Shani Crowe: the braid queen who turns hair into art

These mesmerising braids celebrate the beauty of black femininity.

Shani Crowe

The visuals that accompany Solange’s modern masterpiece A Seat at the Table have been widely praised since the album’s release. For her debut on Saturday Night Live, she reached out to the undisputed hair braid queen of Chicago, Shani Crowe, to add some magic to the event. For the performance, Crowe created a devastatingly beautiful and intricate braided headpiece that took over 50 hours to make and contained over 2000 Swarovski crystals.

“I never really pursued making a business of it,” Crowe said in a conversation with Fusion. “But it just became that because I was really passionate about it.”

Shani Crowe

Shani Crowe

A sacred art in many ways, the art of braiding black women’s hair is rich in tradition. Like most women, Crowe learned to braid hair at the feet of her grandmother and older cousins, practising diligently on her dolls. Once she began doing her own hair, the styles she would create for herself began to attract attention.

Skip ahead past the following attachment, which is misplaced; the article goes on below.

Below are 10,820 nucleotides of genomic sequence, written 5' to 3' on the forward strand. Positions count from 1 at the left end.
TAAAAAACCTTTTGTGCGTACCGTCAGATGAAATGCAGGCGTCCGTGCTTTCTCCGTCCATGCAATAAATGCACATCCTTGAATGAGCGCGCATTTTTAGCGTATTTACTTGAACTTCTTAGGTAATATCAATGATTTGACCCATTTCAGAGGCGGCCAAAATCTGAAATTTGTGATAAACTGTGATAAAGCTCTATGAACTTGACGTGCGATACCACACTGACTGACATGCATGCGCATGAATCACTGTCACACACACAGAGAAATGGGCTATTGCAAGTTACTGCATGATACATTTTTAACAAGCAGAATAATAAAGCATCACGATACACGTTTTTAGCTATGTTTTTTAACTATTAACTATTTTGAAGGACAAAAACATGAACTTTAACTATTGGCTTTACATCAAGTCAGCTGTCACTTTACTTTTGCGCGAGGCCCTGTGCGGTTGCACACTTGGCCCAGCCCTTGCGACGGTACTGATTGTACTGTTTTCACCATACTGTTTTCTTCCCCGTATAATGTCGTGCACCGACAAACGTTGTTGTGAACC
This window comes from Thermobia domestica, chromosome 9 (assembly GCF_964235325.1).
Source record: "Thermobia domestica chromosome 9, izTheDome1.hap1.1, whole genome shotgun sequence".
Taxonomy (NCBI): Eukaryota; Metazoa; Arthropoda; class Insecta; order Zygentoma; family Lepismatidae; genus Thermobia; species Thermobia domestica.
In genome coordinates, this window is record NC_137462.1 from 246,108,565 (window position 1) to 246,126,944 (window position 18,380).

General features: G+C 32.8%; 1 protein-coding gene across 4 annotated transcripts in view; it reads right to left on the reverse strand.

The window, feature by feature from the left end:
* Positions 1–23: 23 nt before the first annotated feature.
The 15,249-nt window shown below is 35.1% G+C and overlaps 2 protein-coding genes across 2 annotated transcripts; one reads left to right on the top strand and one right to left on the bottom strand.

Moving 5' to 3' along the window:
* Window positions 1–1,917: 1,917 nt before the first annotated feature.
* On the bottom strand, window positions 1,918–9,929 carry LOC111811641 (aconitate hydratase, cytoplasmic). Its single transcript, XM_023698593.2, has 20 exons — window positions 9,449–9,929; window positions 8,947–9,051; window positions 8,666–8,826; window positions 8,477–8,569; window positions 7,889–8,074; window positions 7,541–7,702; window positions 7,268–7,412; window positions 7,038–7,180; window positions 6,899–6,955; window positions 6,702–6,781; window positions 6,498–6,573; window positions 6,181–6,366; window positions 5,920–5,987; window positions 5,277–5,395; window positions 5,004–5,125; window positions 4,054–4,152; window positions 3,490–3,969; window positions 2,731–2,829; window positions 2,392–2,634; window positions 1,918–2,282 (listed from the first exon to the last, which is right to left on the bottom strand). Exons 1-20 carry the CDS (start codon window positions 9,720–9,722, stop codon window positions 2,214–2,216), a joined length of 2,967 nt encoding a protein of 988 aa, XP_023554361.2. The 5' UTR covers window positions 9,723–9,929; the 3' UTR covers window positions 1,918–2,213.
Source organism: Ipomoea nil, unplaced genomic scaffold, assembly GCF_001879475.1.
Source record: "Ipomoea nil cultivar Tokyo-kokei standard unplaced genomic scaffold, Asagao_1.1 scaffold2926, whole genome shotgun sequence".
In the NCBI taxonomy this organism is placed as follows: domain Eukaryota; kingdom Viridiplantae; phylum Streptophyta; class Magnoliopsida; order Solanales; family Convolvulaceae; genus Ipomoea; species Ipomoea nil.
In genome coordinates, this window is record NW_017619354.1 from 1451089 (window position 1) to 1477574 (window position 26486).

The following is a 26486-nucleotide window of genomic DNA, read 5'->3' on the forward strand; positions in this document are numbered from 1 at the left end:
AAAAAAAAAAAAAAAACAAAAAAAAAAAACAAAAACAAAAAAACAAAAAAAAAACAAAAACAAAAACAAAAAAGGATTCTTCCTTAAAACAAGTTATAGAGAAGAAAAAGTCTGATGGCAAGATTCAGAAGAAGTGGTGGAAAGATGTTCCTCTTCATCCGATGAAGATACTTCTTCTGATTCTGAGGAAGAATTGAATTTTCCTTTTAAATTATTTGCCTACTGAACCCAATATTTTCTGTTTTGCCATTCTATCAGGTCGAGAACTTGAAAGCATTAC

Crowe’s path from hairstylist to artist became apparent last year when, with the help of 3Arts, a non-profit organisation in Chicago that works to promote local artists, her first solo show, “Braids” opened in April 2016. Featuring beautifully shot stills of her detailed braid work, the show elevated her creations beyond just a hairstyle. Not long after that did she receive the fateful phone call from Solange.

Shani Crowe

Shani Crowe

Shani Crowe

This January, Crowe participated in a live braiding performance in New Orleans as part of an event for Saint Heron’s (Solange’s online platform and record label) artist talk series ‘Roll Back, Say That’. The live presentation of “Braids” took front and centre and concluded with an intimate discussion moderated by the cultural practitioner and entrepreneur, Gia Hamilton.

Part of what compels Crowe to continue this work is a deep appreciation of her culture and a desire to highlight the divinity she sees in black women.

“I want to show black people for the gods that they are,” she says. “Not that just black people are gods, but I think everyone has a divine spark in them. I think that [divine spark is] not anywhere outside of yourself. Everyone has to start with the divine within and I really want to capture that with the braids that I do.”

All images sourced from Crowe's Instagram account: @crowezilla

Shani Crowe

Shani Crowe

Shani Crowe